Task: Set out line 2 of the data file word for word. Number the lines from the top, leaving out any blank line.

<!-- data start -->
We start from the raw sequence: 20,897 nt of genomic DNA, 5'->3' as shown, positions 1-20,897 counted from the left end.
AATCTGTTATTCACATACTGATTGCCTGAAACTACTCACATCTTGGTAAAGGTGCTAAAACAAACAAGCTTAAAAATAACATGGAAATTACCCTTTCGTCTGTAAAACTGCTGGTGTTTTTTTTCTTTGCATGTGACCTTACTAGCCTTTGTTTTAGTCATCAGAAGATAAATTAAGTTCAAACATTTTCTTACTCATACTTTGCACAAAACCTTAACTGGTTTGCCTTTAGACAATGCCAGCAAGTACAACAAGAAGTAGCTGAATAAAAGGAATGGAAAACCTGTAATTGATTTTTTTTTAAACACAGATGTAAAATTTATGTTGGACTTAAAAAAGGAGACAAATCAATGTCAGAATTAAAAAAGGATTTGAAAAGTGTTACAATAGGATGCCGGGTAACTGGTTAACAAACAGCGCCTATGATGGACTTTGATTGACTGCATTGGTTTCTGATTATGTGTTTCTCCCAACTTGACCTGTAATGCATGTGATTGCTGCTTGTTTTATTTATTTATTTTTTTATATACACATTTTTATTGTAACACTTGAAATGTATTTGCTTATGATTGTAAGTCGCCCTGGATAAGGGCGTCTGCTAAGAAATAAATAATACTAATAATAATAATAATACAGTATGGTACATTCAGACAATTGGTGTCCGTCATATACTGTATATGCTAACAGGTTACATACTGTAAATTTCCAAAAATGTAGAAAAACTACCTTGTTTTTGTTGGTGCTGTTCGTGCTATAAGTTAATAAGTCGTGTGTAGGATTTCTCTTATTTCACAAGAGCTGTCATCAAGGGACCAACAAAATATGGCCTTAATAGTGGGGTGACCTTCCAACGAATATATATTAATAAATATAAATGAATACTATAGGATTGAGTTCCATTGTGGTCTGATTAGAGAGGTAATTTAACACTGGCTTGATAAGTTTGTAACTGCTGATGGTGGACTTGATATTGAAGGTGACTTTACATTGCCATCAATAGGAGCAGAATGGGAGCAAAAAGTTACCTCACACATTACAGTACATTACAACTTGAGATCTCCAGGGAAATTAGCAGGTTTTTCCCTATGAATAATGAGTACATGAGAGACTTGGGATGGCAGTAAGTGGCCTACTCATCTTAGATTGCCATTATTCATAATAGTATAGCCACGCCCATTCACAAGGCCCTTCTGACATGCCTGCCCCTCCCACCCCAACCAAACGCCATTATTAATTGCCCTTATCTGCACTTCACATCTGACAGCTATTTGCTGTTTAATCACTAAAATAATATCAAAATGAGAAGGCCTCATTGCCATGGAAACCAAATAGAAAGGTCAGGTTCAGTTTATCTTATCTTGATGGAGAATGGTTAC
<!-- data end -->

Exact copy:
AATCTGTTATTCACATACTGATTGCCTGAAACTACTCACATCTTGGTAAAGGTGCTAAAACAAACAAGCTTAAAAATAACATGGAAATTACCCTTTCGTCTGTAAAACTGCTGGTGTTTTTTTTCTTTGCATGTGACCTTACTAGCCTTTGTTTTAGTCATCAGAAGATAAATTAAGTTCAAACATTTTCTTACTCATACTTTGCACAAAACCTTAACTGGTTTGCCTTTAGACAATGCCAGCAAGTACAACAAGAAGTAGCTGAATAAAAGGAATGGAAAACCTGTAATTGATTTTTTTTTAAACACAGATGTAAAATTTATGTTGGACTTAAAAAAGGAGACAAATCAATGTCAGAATTAAAAAAGGATTTGAAAAGTGTTACAATAGGATGCCGGGTAACTGGTTAACAAACAGCGCCTATGATGGACTTTGATTGACTGCATTGGTTTCTGATTATGTGTTTCTCCCAACTTGACCTGTAATGCATGTGATTGCTGCTTGTTTTATTTATTTATTTTTTTATATACACATTTTTATTGTAACACTTGAAATGTATTTGCTTATGATTGTAAGTCGCCCTGGATAAGGGCGTCTGCTAAGAAATAAATAATACTAATAATAATAATAATACAGTATGGTACATTCAGACAATTGGTGTCCGTCATATACTGTATATGCTAACAGGTTACATACTGTAAATTTCCAAAAATGTAGAAAAACTACCTTGTTTTTGTTGGTGCTGTTCGTGCTATAAGTTAATAAGTCGTGTGTAGGATTTCTCTTATTTCACAAGAGCTGTCATCAAGGGACCAACAAAATATGGCCTTAATAGTGGGGTGACCTTCCAACGAATATATATTAATAAATATAAATGAATACTATAGGATTGAGTTCCATTGTGGTCTGATTAGAGAGGTAATTTAACACTGGCTTGATAAGTTTGTAACTGCTGATGGTGGACTTGATATTGAAGGTGACTTTACATTGCCATCAATAGGAGCAGAATGGGAGCAAAAAGTTACCTCACACATTACAGTACATTACAACTTGAGATCTCCAGGGAAATTAGCAGGTTTTTCCCTATGAATAATGAGTACATGAGAGACTTGGGATGGCAGTAAGTGGCCTACTCATCTTAGATTGCCATTATTCATAATAGTATAGCCACGCCCATTCACAAGGCCCTTCTGACATGCCTGCCCCTCCCACCCCAACCAAACGCCATTATTAATTGCCCTTATCTGCACTTCACATCTGACAGCTATTTGCTGTTTAATCACTAAAATAATATCAAAATGAGAAGGCCTCATTGCCATGGAAACCAAATAGAAAGGTCAGGTTCAGTTTATCTTATCTTGATGGAGAATGGTTAC